Project Management Vs. Workflow Management And Why Your Team Needs Both
Have you ever completed a project and, even though it was successful, you just didn’t feel satisfied? The end result was what you wanted, but the process of getting there was so complicated, exhausting, and downright fraught that you couldn’t take pleasure in a job well done.
That feeling of dissatisfaction is a red flag that you and your team (and maybe your entire organization) are laboring under an “end justifies the means” mentality, where it doesn’t matter how the work gets done, as long as it does. It’s a dysfunctional way to work and one that isn’t sustainable over the long term. Those positive outcomes become more and more costly in terms of productivity, employee bandwidth and morale. Eventually, when you neglect your process long enough, the end product begins to suffer as well, affecting your clients or customers. It’s a little like cleaning up your house if you know visitors are coming. Sure, you could shove everything in a closet and the place could look tidy, but as soon as you open the closet door, all the mess you tried to hide comes tumbling out.
To be effective, your team needs to be managing both projects and the workflows that power them. So how do you tell the difference between project management and workflow management? This will vary by team and the nature of your work, but in general:
Project management involves:
- Allocating resources
- Defining project requirements
- Executing project plans
- Implementing PM methods like Agile or Waterfall
- Managing client behaviors
- Controlling project complexity
- Making space for creativity and collaboration
Workflow management involves:
- Defining project teams & roles
- Managing timelines
- Controlling costs
- Developing SOPs
- Mapping processes by project type or deliverable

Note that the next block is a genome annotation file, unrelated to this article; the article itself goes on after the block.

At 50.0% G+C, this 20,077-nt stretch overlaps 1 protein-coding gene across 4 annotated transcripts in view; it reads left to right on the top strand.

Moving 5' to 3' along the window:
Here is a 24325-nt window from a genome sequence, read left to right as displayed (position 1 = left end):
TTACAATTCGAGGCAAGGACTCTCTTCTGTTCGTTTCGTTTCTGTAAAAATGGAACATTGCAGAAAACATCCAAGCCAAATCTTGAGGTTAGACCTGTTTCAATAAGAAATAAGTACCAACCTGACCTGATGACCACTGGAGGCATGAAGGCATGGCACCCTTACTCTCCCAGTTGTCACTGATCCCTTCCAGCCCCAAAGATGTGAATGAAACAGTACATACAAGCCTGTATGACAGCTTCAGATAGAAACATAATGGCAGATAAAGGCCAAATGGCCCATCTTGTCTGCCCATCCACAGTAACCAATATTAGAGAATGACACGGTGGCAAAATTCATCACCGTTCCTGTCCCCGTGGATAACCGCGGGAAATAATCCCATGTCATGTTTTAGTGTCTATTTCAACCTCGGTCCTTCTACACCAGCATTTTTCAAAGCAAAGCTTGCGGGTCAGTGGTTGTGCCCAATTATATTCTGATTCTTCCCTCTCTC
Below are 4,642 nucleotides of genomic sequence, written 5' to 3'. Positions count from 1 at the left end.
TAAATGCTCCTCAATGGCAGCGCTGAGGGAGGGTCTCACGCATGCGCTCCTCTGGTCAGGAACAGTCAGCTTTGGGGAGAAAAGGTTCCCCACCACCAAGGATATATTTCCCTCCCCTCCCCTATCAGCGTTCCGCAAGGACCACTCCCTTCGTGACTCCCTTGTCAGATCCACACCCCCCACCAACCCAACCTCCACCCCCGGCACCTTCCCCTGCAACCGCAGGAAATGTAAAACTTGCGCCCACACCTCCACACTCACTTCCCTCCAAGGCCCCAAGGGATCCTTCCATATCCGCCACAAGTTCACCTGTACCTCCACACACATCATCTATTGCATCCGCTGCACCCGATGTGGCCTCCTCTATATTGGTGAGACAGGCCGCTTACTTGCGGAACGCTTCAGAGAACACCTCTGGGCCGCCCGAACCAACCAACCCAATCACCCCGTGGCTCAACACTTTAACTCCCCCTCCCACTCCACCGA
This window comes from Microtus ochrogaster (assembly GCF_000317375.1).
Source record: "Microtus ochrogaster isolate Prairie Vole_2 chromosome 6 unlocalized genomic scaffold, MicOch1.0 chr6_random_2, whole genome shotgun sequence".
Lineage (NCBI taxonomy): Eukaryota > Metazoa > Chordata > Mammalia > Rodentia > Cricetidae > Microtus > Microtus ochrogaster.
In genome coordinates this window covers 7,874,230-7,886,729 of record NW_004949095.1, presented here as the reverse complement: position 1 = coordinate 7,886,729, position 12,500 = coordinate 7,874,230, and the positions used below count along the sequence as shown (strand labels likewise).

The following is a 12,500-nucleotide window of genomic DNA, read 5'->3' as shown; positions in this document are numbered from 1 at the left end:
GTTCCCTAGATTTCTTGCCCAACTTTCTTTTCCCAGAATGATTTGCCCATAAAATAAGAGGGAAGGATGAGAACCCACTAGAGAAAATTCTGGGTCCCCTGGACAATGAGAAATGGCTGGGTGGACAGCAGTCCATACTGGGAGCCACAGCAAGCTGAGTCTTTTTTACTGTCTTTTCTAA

- Managing reviews & approvals
Where teams get off track is neglecting to account for the fact that there’s the work that needs to get done (the projects) and then there’s how that work gets done (the process) and not understanding that a truly useful project management solution needs to address both. Instead, they adopt and invest in tools or systems to assign and manage tasks and track time, but that aren’t built to accommodate the flexible workflow management that creative production work demands. This results in the ‘good work executed in a bad way’ scenario described above. Everyone is frustrated, exhausted and ends up dreading the next project kick-off like a trip to the dentist.
Breaking free of the “end justifies the means” trap means understanding you need to integrate managing projects and managing workflow processes for optimal results. From there, you’ll want to look for a tool that puts the power in your hands to configure a process and platform that works the way you work. Ultimately, creative work is hybrid work. The strategy, ideation, execution, production, and adaptation phases of the work each may require a unique process, approach, and team. Don’t settle for a system that forces you to choose between setting up a rigidly linear sequence of stages or opting for a series of disconnected ad hoc tasks, locking you into project-only focus that neglects process.
Delivering high-quality creative output doesn’t need to be painful or chaotic, but it does require you to prioritize the journey to get to an amazing end result as much as end result itself.